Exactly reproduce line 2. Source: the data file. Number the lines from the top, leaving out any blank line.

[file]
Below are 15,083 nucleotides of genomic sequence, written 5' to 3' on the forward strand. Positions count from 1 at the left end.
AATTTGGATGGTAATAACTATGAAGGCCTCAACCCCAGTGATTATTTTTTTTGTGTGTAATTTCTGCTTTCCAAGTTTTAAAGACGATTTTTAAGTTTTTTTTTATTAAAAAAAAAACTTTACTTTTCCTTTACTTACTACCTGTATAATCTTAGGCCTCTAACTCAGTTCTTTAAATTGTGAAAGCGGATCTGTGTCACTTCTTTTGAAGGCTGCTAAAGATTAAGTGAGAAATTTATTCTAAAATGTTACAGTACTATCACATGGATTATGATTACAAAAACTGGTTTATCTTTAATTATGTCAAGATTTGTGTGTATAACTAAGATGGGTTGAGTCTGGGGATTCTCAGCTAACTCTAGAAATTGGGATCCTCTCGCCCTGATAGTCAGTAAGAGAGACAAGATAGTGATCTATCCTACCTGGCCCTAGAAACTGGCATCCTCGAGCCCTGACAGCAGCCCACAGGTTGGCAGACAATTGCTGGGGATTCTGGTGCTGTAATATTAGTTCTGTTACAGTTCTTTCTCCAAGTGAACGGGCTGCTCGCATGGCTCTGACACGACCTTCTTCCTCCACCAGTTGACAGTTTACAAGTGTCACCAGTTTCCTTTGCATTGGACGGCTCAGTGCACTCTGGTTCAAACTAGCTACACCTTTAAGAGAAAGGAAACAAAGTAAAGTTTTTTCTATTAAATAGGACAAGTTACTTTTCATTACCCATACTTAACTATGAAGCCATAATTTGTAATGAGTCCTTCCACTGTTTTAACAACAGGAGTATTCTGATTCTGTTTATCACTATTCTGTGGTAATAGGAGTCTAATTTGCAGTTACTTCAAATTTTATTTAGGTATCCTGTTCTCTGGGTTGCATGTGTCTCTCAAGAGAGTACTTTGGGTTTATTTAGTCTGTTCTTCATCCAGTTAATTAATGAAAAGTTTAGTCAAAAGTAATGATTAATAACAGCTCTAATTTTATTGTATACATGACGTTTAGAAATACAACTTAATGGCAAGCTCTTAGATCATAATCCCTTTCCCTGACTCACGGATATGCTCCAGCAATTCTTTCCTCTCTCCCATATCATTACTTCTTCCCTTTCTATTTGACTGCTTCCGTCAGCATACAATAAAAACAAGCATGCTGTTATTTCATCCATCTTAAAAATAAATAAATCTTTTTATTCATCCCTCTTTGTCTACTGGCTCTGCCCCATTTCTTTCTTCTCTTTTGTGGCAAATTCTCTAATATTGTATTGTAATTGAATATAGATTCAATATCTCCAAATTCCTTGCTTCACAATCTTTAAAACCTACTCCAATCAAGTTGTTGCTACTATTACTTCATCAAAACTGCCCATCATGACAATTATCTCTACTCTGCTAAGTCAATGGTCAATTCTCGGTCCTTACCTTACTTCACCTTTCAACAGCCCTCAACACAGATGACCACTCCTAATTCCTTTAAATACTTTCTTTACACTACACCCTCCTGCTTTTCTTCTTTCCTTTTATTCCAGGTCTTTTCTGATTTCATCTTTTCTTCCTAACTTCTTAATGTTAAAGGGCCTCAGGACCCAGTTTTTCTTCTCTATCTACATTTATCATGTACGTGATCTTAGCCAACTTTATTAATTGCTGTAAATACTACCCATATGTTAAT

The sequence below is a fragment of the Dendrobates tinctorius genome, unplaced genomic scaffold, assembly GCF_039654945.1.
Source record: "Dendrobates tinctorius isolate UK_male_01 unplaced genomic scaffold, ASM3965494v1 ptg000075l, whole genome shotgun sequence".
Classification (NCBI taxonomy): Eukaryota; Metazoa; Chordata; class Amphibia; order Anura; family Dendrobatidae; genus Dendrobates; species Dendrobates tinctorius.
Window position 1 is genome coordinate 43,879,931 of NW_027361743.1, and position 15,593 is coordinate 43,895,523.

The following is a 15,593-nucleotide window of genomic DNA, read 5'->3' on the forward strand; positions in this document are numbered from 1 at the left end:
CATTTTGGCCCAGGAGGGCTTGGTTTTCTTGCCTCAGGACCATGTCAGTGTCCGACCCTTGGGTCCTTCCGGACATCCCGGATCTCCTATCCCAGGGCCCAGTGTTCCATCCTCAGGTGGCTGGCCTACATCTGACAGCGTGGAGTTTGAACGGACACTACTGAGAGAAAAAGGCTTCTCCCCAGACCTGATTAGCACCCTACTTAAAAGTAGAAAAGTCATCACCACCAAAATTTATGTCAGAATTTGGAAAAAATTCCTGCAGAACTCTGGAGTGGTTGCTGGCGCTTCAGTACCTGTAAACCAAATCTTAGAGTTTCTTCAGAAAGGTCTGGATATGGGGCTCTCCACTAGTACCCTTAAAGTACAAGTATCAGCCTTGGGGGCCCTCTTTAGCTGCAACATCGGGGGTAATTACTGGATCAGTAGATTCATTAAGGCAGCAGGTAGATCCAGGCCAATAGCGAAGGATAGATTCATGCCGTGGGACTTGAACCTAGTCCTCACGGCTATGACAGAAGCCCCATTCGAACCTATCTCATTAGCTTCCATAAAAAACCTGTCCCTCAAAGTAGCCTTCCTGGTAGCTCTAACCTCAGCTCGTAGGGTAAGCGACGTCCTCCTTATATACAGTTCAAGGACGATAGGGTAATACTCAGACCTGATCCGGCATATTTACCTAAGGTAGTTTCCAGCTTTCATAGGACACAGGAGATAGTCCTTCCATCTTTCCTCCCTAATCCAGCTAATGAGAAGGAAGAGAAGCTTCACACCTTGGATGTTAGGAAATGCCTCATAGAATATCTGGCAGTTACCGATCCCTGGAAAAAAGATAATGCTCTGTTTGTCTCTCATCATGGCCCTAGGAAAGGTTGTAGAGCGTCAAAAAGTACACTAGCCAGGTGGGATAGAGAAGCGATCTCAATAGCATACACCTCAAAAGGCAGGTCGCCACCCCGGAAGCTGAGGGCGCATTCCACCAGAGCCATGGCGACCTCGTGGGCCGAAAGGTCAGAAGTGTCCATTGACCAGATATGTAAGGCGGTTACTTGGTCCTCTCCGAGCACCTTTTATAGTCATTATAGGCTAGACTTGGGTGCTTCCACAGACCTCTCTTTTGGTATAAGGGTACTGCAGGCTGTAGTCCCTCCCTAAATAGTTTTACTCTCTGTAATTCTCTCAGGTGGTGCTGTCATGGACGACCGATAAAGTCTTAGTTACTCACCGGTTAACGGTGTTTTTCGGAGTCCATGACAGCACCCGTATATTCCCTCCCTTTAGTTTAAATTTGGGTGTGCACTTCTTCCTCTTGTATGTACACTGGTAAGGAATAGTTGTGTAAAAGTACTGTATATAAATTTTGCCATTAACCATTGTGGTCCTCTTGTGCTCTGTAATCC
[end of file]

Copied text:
AATTTGGATGGTAATAACTATGAAGGCCTCAACCCCAGTGATTATTTTTTTTGTGTGTAATTTCTGCTTTCCAAGTTTTAAAGACGATTTTTAAGTTTTTTTTTATTAAAAAAAAAACTTTACTTTTCCTTTACTTACTACCTGTATAATCTTAGGCCTCTAACTCAGTTCTTTAAATTGTGAAAGCGGATCTGTGTCACTTCTTTTGAAGGCTGCTAAAGATTAAGTGAGAAATTTATTCTAAAATGTTACAGTACTATCACATGGATTATGATTACAAAAACTGGTTTATCTTTAATTATGTCAAGATTTGTGTGTATAACTAAGATGGGTTGAGTCTGGGGATTCTCAGCTAACTCTAGAAATTGGGATCCTCTCGCCCTGATAGTCAGTAAGAGAGACAAGATAGTGATCTATCCTACCTGGCCCTAGAAACTGGCATCCTCGAGCCCTGACAGCAGCCCACAGGTTGGCAGACAATTGCTGGGGATTCTGGTGCTGTAATATTAGTTCTGTTACAGTTCTTTCTCCAAGTGAACGGGCTGCTCGCATGGCTCTGACACGACCTTCTTCCTCCACCAGTTGACAGTTTACAAGTGTCACCAGTTTCCTTTGCATTGGACGGCTCAGTGCACTCTGGTTCAAACTAGCTACACCTTTAAGAGAAAGGAAACAAAGTAAAGTTTTTTCTATTAAATAGGACAAGTTACTTTTCATTACCCATACTTAACTATGAAGCCATAATTTGTAATGAGTCCTTCCACTGTTTTAACAACAGGAGTATTCTGATTCTGTTTATCACTATTCTGTGGTAATAGGAGTCTAATTTGCAGTTACTTCAAATTTTATTTAGGTATCCTGTTCTCTGGGTTGCATGTGTCTCTCAAGAGAGTACTTTGGGTTTATTTAGTCTGTTCTTCATCCAGTTAATTAATGAAAAGTTTAGTCAAAAGTAATGATTAATAACAGCTCTAATTTTATTGTATACATGACGTTTAGAAATACAACTTAATGGCAAGCTCTTAGATCATAATCCCTTTCCCTGACTCACGGATATGCTCCAGCAATTCTTTCCTCTCTCCCATATCATTACTTCTTCCCTTTCTATTTGACTGCTTCCGTCAGCATACAATAAAAACAAGCATGCTGTTATTTCATCCATCTTAAAAATAAATAAATCTTTTTATTCATCCCTCTTTGTCTACTGGCTCTGCCCCATTTCTTTCTTCTCTTTTGTGGCAAATTCTCTAATATTGTATTGTAATTGAATATAGATTCAATATCTCCAAATTCCTTGCTTCACAATCTTTAAAACCTACTCCAATCAAGTTGTTGCTACTATTACTTCATCAAAACTGCCCATCATGACAATTATCTCTACTCTGCTAAGTCAATGGTCAATTCTCGGTCCTTACCTTACTTCACCTTTCAACAGCCCTCAACACAGATGACCACTCCTAATTCCTTTAAATACTTTCTTTACACTACACCCTCCTGCTTTTCTTCTTTCCTTTTATTCCAGGTCTTTTCTGATTTCATCTTTTCTTCCTAACTTCTTAATGTTAAAGGGCCTCAGGACCCAGTTTTTCTTCTCTATCTACATTTATCATGTACGTGATCTTAGCCAACTTTATTAATTGCTGTAAATACTACCCATATGTTAAT